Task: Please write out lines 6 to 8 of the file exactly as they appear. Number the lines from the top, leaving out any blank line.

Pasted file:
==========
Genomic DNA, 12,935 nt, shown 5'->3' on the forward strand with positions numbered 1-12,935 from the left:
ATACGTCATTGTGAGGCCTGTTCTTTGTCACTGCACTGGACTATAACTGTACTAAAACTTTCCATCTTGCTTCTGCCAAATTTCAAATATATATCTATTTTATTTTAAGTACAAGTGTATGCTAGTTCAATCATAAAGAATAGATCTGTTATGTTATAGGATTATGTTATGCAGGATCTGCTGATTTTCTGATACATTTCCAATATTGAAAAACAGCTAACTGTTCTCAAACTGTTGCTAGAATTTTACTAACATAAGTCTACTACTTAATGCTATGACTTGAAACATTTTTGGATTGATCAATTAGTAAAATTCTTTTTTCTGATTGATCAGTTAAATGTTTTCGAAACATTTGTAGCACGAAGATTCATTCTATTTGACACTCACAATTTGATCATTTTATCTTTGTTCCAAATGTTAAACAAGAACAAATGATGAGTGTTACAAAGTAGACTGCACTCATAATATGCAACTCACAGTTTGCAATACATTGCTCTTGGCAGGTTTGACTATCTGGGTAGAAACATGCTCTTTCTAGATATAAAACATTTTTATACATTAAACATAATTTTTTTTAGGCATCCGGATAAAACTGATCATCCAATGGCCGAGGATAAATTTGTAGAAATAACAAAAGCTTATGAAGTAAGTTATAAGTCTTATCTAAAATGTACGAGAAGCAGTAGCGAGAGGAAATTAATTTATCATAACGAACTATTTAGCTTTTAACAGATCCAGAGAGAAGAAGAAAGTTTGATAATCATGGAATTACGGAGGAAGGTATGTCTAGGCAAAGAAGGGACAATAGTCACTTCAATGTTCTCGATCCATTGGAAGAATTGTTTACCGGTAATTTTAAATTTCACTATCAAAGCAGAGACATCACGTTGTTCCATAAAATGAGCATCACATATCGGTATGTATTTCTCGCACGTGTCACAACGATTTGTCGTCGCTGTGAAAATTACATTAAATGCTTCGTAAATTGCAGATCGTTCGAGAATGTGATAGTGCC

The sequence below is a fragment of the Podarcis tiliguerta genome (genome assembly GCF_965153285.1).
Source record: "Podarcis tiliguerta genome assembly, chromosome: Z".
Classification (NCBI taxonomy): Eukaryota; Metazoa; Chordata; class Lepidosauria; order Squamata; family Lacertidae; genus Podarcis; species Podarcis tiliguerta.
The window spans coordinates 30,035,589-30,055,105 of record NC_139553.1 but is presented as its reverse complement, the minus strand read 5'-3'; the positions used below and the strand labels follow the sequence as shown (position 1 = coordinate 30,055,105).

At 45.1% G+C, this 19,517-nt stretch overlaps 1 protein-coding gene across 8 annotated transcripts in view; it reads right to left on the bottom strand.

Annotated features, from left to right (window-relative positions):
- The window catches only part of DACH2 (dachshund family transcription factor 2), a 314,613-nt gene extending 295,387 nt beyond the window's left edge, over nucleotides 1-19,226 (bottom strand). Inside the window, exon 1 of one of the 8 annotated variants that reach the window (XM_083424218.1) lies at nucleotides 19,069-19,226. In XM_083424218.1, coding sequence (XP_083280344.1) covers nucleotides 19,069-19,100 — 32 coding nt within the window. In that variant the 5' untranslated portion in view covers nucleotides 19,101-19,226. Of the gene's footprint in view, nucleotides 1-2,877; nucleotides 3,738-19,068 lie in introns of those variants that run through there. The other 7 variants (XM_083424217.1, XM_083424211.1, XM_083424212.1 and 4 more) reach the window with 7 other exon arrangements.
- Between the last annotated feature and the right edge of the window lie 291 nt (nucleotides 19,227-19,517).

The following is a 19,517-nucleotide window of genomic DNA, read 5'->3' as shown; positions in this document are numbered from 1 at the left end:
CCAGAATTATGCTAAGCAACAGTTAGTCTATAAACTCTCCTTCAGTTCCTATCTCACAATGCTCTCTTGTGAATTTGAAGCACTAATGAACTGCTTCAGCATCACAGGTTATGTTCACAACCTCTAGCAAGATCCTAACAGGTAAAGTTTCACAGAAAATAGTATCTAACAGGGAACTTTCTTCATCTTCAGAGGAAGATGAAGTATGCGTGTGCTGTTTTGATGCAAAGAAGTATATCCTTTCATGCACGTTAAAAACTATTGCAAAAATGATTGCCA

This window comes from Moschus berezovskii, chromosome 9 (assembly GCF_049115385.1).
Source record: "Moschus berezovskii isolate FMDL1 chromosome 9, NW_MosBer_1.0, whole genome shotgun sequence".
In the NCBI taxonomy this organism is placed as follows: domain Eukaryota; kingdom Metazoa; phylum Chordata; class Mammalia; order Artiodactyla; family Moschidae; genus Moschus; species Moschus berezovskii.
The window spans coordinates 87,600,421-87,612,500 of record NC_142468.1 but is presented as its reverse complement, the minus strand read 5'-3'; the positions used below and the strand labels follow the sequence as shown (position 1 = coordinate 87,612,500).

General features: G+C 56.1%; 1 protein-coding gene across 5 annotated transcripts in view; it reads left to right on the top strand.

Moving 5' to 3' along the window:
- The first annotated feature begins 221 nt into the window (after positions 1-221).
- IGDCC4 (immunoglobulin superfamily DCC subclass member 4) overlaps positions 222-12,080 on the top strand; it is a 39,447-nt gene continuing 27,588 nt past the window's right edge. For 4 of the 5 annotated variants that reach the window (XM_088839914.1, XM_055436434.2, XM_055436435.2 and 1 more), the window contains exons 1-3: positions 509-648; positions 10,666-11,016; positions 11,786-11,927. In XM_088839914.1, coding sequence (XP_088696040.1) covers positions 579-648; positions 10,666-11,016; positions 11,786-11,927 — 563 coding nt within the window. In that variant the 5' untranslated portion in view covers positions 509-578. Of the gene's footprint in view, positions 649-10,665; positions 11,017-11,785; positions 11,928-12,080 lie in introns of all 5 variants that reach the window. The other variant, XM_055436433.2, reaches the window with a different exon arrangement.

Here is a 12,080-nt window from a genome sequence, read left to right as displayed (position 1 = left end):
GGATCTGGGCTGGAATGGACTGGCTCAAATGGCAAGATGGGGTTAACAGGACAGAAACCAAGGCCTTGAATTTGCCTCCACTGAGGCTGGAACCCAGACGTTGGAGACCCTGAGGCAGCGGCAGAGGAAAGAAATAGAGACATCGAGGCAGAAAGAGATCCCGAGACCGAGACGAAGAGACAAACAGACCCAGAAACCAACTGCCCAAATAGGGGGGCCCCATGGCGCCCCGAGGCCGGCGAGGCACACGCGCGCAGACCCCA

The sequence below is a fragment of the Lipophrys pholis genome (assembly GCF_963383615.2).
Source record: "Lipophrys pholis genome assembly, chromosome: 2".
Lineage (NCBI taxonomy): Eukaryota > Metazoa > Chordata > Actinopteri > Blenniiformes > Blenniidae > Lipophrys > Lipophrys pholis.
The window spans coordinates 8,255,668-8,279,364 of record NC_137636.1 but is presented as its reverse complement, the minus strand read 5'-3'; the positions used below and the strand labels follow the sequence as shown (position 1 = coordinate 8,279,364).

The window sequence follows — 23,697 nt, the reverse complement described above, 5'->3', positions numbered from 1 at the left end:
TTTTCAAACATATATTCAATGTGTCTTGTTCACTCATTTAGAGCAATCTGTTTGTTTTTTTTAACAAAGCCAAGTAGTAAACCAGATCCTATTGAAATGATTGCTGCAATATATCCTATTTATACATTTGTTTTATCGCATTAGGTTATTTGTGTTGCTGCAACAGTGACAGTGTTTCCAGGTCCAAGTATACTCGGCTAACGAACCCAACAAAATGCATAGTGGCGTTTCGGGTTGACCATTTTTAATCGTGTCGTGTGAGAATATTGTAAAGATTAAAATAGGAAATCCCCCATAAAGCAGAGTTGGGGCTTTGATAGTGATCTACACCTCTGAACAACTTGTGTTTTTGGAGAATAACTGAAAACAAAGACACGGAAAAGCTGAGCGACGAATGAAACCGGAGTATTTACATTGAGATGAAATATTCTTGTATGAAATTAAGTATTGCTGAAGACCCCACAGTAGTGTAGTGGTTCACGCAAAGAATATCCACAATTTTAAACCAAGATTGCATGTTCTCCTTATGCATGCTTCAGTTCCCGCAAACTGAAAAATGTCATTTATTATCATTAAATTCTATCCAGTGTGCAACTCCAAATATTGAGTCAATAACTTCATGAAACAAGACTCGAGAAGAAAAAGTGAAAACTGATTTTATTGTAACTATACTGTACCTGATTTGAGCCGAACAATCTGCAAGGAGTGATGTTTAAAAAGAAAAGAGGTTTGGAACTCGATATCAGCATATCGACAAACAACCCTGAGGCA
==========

The window spans coordinates 30,035,589-30,055,105 of record NC_139553.1 but is presented as its reverse complement, the minus strand read 5'-3'; the positions used below and the strand labels follow the sequence as shown (position 1 = coordinate 30,055,105).

At 45.1% G+C, this 19,517-nt stretch overlaps 1 protein-coding gene across 8 annotated transcripts in view; it reads right to left on the bottom strand.

Annotated features, from left to right (window-relative positions):